Cruising through the galaxy amongst the stars is Art Rock foursome Django Django and, as they embark on their interdisciplinary audio quest, fourth album Glowing In The Dark via Because Music is blaring out of their spacecraft's stereo. An uncomplicated term, but multifaceted in its meaning, this gem of a record carries ideas of breaking free from personal chains in reality or the mind to crafted sounds that impress.
With a mass of factors pulling us all down in current times, Free From Gravity muses over frustrations on the heavenly drum machined base of verse one but offers a route of escape in verse two: "See the world get madder. As we're lifting off the ground." Outright illustrious tune. Additional triumph Spirals lands straight into synths, speeding in pace upheld by longer notes adding depth. Cymbals crash from David Mclean as the suspense builds, and we recall the rush from that human connection that we long for dearly. Add to the mix a Strokes worthy guitar solo, and, we are there.
The quintet exudes cosmic energy in every track. With the right amount of trippiness, title track Glowing in the Dark dabbles in Acid House; we even greet a love or even an extraterrestrial? "I lay awake at night. It's gonna melt my mind, oh. Your eyes will radiate. They're gonna lead the way, oh." Anything is possible. That mouthwatering indie dance appeal is apparent in other numbers, such as Hold Fast where Jimmy Dixon's canorous bass compliments the lengthy vocal from the honey-toned Vincent Neff and in the Madchester marches of Night Of The Buffalo and Kick The Devil Out.
Jangs are proficient at mingling genres, styles and decades and remain undefinable like Headrush which weaves between the 60s to the present day furnished with elegance to address an unfavourable leader and the jangly thumps of Got Me Worried. Tommy Grace's organ tones are interrupted without apology by rock breaking through carrying surf style riffs and beachy harmonies found in whirlwind number Right the Wrongs: a piece that would suit the early days of MTV. Acting as an interlude in proceedings, instrumental The Ark is a fond memory incorporated in umpteen 90s releases.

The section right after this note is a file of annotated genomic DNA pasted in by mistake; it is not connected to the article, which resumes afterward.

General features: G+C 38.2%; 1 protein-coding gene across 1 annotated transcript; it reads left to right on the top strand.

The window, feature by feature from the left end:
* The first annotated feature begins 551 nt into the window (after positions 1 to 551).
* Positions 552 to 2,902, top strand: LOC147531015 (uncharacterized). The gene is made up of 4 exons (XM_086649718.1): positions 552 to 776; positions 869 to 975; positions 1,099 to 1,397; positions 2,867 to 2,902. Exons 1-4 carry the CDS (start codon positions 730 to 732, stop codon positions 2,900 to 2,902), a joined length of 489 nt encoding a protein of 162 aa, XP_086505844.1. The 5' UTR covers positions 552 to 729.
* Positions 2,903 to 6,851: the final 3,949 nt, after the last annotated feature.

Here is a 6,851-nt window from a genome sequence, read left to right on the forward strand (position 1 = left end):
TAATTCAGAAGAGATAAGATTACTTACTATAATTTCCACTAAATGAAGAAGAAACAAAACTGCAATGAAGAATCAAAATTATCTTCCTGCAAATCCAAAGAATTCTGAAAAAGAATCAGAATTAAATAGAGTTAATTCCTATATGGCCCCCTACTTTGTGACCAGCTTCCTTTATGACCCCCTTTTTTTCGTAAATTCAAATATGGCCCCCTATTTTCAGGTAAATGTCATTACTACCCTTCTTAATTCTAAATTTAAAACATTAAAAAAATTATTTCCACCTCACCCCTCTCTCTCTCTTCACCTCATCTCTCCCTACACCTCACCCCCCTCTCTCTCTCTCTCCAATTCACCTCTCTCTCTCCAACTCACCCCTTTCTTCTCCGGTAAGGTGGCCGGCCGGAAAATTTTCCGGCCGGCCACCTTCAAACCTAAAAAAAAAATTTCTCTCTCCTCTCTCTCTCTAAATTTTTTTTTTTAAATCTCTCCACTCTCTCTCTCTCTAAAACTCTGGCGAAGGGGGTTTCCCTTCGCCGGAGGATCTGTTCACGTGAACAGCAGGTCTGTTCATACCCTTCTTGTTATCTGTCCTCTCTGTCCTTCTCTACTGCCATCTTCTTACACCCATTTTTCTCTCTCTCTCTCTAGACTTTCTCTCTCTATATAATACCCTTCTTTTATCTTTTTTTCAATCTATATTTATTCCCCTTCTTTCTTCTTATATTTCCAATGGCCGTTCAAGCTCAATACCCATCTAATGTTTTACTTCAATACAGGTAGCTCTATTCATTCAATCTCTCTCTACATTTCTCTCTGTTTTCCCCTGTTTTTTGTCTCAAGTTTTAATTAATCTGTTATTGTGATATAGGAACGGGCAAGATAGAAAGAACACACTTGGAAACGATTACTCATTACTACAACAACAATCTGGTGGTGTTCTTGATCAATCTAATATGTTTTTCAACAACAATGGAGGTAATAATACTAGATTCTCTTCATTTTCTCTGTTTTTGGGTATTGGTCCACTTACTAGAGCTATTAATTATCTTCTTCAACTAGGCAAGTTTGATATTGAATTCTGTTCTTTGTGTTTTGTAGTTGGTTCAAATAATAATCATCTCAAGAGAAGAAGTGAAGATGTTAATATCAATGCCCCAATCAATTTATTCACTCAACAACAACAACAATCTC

Sensual acoustic tones ooze from Waking Up due to the collaboration with Charlotte Gainsborough who tells a story of leaving the past where it belongs for an unplanned future: "Waking up to the fact that we're never coming back, our home is the open road.' The World Will Turn is also in a similar vein as strings, and unaltered beauty gives a minute of reflection.
This message is timely but timeless; Glowing in the Dark is exactly what we need. There is politics, there has to be, but it is the optimism which drives. Asking For More is a reminder of taking a good hard look at what we have and giving thanks: "We had the time of our lives and we are still asking more." With remixes of tracks from experts including MGMT, Busy P and Hot Chip, its psychedelic positivity and obscure composing are astronomical. Allow that weight to float.
Article by Beverley Knight